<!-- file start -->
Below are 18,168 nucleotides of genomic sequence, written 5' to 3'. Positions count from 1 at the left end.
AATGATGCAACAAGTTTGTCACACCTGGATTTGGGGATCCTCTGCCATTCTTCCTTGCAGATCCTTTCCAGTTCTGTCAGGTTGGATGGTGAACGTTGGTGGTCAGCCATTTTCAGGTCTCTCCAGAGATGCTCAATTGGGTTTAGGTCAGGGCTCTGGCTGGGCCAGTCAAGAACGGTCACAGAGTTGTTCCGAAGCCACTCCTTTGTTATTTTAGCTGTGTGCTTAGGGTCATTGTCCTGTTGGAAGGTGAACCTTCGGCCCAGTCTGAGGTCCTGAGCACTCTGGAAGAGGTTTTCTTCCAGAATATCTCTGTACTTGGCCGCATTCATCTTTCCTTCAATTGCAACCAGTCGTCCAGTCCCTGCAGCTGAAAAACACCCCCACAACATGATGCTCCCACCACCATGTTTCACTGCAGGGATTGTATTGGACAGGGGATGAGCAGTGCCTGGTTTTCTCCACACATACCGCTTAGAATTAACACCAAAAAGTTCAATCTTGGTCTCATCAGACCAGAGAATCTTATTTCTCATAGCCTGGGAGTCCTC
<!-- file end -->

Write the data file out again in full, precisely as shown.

Below are 18,168 nucleotides of genomic sequence, written 5' to 3'. Positions count from 1 at the left end.
AATGATGCAACAAGTTTGTCACACCTGGATTTGGGGATCCTCTGCCATTCTTCCTTGCAGATCCTTTCCAGTTCTGTCAGGTTGGATGGTGAACGTTGGTGGTCAGCCATTTTCAGGTCTCTCCAGAGATGCTCAATTGGGTTTAGGTCAGGGCTCTGGCTGGGCCAGTCAAGAACGGTCACAGAGTTGTTCCGAAGCCACTCCTTTGTTATTTTAGCTGTGTGCTTAGGGTCATTGTCCTGTTGGAAGGTGAACCTTCGGCCCAGTCTGAGGTCCTGAGCACTCTGGAAGAGGTTTTCTTCCAGAATATCTCTGTACTTGGCCGCATTCATCTTTCCTTCAATTGCAACCAGTCGTCCAGTCCCTGCAGCTGAAAAACACCCCCACAACATGATGCTCCCACCACCATGTTTCACTGCAGGGATTGTATTGGACAGGGGATGAGCAGTGCCTGGTTTTCTCCACACATACCGCTTAGAATTAACACCAAAAAGTTCAATCTTGGTCTCATCAGACCAGAGAATCTTATTTCTCATAGCCTGGGAGTCCTC